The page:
All was ready in the breakfast room: upon each placement were the buttered toast, sectioned grapefruits, cereal and milk, and coffee for my parents. A jar of mother’s freshly cooked grape jelly sat in the center of the table with the condiments. Through the Venetian blinds sunrays slanted upon the walls like a military band in procession, or so I fantasized. Strains of “Pistol Packin’ Mama” came from the kitchen.

This was a special morning, and I knew it. I sat on the edge of my chair, waiting as I glanced at my siblings dressed in play clothes and jawing, taking swipes at each other; then, studied my heel, tender from new sandals. Mother was settling my youngest brother in his highchair when I heard his footsteps in the hall. It was my dad. It was about to happen.

In resounding tones, he said, “Happy First of September, everyone!” His warm smile briefly assuaged my chronic anxiety, as he took his place at the head of the table and opened his napkin. I could breathe in his presence. So breakfast and the beginning of a new month began, September being the most dreaded with the parochial school reopening after Memorial Day.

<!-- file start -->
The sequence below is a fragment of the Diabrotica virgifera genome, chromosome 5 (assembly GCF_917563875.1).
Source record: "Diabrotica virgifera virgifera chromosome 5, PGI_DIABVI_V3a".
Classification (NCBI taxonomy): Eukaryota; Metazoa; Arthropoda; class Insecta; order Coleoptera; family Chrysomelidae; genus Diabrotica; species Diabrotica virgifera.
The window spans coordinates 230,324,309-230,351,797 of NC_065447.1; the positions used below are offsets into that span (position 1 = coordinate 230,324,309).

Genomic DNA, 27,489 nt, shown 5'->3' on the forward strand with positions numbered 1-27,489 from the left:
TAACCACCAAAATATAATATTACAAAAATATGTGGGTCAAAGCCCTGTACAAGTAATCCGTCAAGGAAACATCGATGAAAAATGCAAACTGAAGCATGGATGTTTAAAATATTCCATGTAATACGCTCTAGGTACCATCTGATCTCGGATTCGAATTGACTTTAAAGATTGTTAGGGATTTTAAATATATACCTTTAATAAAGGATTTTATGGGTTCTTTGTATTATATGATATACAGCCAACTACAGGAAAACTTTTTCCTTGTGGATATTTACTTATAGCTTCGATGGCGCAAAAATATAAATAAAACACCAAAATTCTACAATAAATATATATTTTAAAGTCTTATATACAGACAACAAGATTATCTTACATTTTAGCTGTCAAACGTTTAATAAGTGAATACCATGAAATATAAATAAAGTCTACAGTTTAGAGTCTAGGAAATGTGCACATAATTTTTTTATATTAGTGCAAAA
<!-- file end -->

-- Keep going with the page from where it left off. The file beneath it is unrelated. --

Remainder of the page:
Throughout my childhood, I anticipated this ritual and was never disappointed: his way of sharing joy, despite stresses from work which also required wearing one of his three-piece suits and tie, with the edge of a folded handkerchief peeking from his breast pocket.

His early death, however, prevented me from fully appreciating his selflessness, his knack for telling Irish jokes when tensions mounted over the supper meal. Dad served us very well and I’m grateful.